Zanardi Stays Positive Despite Rough Start

ZANARDI REMAINS ON TRACK FOR F1 SUCCESS DESPITE ROUGH OPENER By Dan Knutson indyf1.com Special Contributor INDIANAPOLIS, March 19, 1999--Two-time Champ Car champion Alex Zanardi's return to Formula One ended with a dented car. But the ...

ZANARDI REMAINS ON TRACK FOR F1 SUCCESS DESPITE ROUGH OPENER

By Dan Knutson indyf1.com Special Contributor

INDIANAPOLIS, March 19, 1999--Two-time Champ Car champion Alex Zanardi's return to Formula One ended with a dented car. But the Italian's motivation and spirit and confidence were anything but dented.

A series of reliability problems during practice for the season-opening Australian Grand Prix kept his Winfield Williams-Supertec in the pits and prevented him from getting valuable track time. In the morning practice March 6, for example, he only completed seven laps because of a hydraulic problem in the throttle management system. He ended up qualifying 15th. He didn't fare much better in the race when he hit the wall on Lap 21. "I don't really know what happened," Zanardi said. "I just turned into a corner and lost the back. I certainly had more problems this weekend than I thought I'd have. All I can do is gather my thoughts in preparation for the next race."

That comes April 11 at the Brazilian Grand Prix.

James Robinson, senior operations engineer at Williams, summed up Zanardi's weekend this way: "Alex was just really unlucky. He needs track time at the moment, and he didn't get enough. If we had a problem this weekend, it just seemed to end up on his car."

While his Williams teammate Ralf Schumacher ended up third, Zanardi wasn't phased by his own ill-fated race. Nor is he phased that the McLaren-Mercedes and Ferrari cars are quicker than his Williams.

"I have a lot of confidence in the whole Winfield-Williams operation," Zanardi said, "and I believe that this team, technically speaking, is one of the greatest ever seen in Grand Prix history."

Team Williams has won the World Constructors Championship nine times, and its drivers have won the World Drivers Championship seven times. McLaren director Ron Dennis says that the best way to motivate a team is by losing. Last year Williams went winless for the first time in a decade.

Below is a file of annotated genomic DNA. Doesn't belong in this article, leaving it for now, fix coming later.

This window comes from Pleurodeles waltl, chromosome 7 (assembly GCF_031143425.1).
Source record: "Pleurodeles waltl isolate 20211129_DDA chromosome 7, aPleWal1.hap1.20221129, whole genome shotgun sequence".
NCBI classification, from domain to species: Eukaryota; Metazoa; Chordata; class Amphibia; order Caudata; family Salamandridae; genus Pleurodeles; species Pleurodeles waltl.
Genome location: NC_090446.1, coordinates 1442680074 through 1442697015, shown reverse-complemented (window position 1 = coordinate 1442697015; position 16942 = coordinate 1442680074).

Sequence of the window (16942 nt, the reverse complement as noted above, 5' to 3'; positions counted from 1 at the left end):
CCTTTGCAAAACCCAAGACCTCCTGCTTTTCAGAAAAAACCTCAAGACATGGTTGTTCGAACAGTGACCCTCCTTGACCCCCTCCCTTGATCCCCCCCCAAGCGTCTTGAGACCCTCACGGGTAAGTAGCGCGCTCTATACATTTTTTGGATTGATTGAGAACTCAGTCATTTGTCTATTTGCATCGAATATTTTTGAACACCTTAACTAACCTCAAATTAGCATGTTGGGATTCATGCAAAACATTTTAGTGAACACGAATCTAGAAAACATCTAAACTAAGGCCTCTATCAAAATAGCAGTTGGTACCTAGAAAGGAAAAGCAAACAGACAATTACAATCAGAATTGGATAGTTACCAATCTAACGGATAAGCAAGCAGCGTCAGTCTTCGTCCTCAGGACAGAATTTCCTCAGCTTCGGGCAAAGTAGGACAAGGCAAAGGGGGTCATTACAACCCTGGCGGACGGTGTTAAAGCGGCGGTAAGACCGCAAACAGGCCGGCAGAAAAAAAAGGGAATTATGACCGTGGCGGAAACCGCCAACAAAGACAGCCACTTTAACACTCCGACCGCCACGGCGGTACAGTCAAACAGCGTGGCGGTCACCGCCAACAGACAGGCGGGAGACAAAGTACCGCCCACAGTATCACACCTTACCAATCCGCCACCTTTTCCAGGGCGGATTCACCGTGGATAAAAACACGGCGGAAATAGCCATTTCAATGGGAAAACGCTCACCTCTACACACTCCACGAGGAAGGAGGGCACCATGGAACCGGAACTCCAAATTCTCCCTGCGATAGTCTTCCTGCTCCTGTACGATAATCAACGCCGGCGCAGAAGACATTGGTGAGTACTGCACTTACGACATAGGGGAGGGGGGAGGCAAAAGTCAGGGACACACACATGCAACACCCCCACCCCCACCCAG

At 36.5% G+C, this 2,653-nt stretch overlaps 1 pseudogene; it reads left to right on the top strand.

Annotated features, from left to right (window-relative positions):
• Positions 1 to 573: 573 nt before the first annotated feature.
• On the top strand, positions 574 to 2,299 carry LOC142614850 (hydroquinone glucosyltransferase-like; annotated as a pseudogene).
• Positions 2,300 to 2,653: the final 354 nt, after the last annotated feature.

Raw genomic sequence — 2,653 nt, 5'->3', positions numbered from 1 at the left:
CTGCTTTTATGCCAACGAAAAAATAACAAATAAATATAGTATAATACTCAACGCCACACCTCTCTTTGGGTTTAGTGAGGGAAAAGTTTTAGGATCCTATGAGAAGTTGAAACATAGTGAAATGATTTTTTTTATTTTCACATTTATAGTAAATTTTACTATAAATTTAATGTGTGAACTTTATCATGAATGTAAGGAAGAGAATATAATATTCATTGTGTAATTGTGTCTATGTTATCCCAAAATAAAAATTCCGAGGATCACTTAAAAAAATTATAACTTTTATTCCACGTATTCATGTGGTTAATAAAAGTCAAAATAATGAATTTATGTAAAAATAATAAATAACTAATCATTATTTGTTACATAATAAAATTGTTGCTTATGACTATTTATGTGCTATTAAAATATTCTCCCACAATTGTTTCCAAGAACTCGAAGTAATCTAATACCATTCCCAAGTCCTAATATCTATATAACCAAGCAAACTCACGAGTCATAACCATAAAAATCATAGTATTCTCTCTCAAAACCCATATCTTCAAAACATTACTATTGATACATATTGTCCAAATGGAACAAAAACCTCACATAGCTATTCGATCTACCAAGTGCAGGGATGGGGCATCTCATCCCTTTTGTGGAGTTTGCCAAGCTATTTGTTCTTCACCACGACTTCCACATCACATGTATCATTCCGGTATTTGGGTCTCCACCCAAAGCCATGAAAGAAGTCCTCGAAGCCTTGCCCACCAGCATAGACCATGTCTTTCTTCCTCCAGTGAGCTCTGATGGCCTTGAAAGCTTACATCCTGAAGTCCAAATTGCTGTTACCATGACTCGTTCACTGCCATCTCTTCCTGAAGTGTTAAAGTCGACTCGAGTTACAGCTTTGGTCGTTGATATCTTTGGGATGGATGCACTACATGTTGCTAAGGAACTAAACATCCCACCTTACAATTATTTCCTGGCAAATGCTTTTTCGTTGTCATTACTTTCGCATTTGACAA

"In this respect, Williams is fully motivated!" Zanardi said. "This is one of the reasons why it is exciting to be joining a team like Winfield Williams, because certainly it may not be easy given the clear advantage of McLaren and Ferrari. But a team like Williams has the capability of gradually, day by day, rebuilding itself into a competitive situation. There are a lot of things I was hoping for in my life that didn't work out, so I hope this one will."

Zanardi's first foray into F1 didn't work out like he hoped it would - it consisted of 25 Grand Prix races in uncompetitive cars between 1991 and 1994 with his best finish being a solitary sixth place.

His stint in Champ Cars worked out differently. During his CART career he was able to show his talent--winning 15 races and two titles during his tenure with Chip Ganassi's team. His aggressive style attracted the attention of F1 team owner Frank Williams, who invited Zanardi to join Williams. Ironically, Zanardi replaced another CART champion recruited by Williams -1995 Indianapolis 500 winner Jacques Villeneuve. Zanardi has never considered his F1 career to be "unfinished business."

"I live day by day and get the best that I can out of that day I'm facing," he said. "I always considered what I was doing in the United States to be the top. I never felt that I had to do something better ... or that I needed to achieve the next step.

"For me, this F1 ride is a great opportunity, as it was when I started to drive in America. We have a certain amount of days in our life that God gave us, and a certain amount that I will give to my career. In this amount of days I want to do as many things as I can.

"I'm a really lucky person. I had my career. I had a lot of ups and downs, and fortunately the last one has been a big up. I hope I will be able to keep my career on the same level in F1. Obviously if I'm here it is because I strongly believe that I'm capable of doing the job I've been asked to do by Frank and all his friends at Williams. I don't see it as something like unfinished business."

The latest F1 rules, which reduce grip with grooved slick tires and decrease stability with a reduction in aerodynamic downforce, have made the current F1 cars tricky and twitchy to drive. Virtually every driver had an off-track excursion sometime over the weekend during the 1999 season opener.

When he first began testing the Williams-Supertec, Zanardi candidly admitted it was going to take him a while to dial himself back into F1.

"They require a different driving style," he said. "You don't need to try to carry speed around the corner because the car doesn't want to go around fast around the corner. So it's much better to brake really late, turn around the corner somehow, and then rush to go on the power as soon as you can. This is against my instinct."

Zanardi gained a reputation as a hard charger in CART but claims he's not an aggressive driver.

"A lot of people say I am aggressive because I kept banging against other drivers," he said. "But you don't finish a lot of races by driving like that.